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Making the journey west from Palma into Puerto Andratx is for the most part very straightforward, as the main Ma-1 coast road
will take you all the way into the centre of the resort.
A more detailed version of this route, complete with links to maps where appropriate, is available from the Route Map link on the left hand frame of this page.
All things considered the transfer should usually take between 45 to 50 minutes, but can and often does vary, depending upon the time of day and the volume of traffic on the Palma motorways.
Realistically there are only two options available for this journey.
The first, and possibly most convenient being the door to door service offered by any of the numerous taxis waiting outside of the airport arrivals hall, who would typically charge around 50€ for the journey, and the second option would be to pre-arrange for the collection of a hire car from one of the numerous agencies based at the airport.
The resort is however a popular destination with the European rich and famous including the likes of Claudia Schiffer, Tom Cruise or Michael Schumacher, all of whom own property in the area. If further evidence of this prosperity was ever needed, you need only look at the large number of magnificent yachts moored in the marina, adjacent to the more modest boats owned by the local fishermen.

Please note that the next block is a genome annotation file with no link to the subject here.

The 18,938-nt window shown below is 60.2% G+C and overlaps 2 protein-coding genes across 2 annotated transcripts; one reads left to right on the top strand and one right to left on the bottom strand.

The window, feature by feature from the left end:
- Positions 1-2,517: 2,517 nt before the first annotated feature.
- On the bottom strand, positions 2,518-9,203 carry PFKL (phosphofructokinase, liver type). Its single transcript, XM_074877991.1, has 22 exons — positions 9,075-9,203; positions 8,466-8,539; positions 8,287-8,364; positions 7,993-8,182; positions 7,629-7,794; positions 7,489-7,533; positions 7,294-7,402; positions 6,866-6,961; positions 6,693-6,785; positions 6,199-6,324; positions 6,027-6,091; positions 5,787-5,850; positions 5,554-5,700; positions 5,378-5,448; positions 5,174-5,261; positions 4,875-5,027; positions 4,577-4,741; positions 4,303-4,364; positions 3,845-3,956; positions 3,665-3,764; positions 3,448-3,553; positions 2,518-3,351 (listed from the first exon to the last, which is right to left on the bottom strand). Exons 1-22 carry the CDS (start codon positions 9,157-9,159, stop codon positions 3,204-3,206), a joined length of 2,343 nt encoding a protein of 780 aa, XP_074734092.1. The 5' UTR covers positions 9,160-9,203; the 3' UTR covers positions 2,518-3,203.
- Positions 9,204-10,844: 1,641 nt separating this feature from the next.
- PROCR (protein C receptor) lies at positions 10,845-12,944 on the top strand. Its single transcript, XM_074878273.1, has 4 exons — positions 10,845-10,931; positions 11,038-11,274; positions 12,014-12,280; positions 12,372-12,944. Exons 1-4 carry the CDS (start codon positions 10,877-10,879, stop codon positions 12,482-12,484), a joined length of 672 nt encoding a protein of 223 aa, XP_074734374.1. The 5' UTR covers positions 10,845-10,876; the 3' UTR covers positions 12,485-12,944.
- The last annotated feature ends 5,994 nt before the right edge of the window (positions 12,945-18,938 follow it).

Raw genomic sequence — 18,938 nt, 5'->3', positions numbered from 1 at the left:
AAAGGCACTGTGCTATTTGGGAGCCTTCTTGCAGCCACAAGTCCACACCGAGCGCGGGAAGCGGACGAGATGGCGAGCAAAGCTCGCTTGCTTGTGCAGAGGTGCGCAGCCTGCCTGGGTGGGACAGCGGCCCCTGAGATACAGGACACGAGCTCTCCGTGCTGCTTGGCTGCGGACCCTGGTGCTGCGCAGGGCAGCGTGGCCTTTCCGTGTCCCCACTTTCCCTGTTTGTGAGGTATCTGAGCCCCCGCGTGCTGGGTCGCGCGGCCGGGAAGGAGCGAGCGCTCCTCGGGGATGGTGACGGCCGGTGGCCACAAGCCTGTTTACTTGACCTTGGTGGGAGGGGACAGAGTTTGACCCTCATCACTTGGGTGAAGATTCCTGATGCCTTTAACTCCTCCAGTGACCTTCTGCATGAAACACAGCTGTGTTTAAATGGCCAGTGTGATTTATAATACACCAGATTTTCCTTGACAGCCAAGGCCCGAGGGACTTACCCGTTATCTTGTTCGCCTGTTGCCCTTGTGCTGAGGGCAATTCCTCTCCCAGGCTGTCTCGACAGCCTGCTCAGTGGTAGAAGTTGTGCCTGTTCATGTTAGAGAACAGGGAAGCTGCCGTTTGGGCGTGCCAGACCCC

Puerto Andratx is certainly no stranger to the rich and famous. Over the years the town has also had a reputation for attracting celebrities of the era, one of which being the wife of Rudolf Valentino who lived in the area during the 1930's.
Once you have settled into your chosen accommodation, you will quickly discover that Puerto Andratx does not have its own beach, although for most visitors here this isn’t really a problem as a day on the beach wouldn’t really hold much appeal.
However, for those visitors who do wish to feel sand between their toes, the sandy beach at nearby Camp de Mar, some 3km to the east of Puerto Andratx, offers a fair variety of water sports facilities and equipment for hire including sun lounges and parasols.
Certainly worth a visit is the nearby residential town of Andratx, which was originally built some 5km inland from the port to act as a defence against pirate attacks. Evidence of this can still be seen today around the upper part of the town with its narrow cobbled streets and the almost fortress-like church of Santa Maria.
The view back over the old town over towards Puerto Andratx makes the uphill walk well worthwhile, and if you remember to bring your camera along, you should get some very good photographs. During the 13th Century, Andratx was also an important centre of the Majorcan culture with the Bishop of Barcelona and King Jaime I both having homes here.
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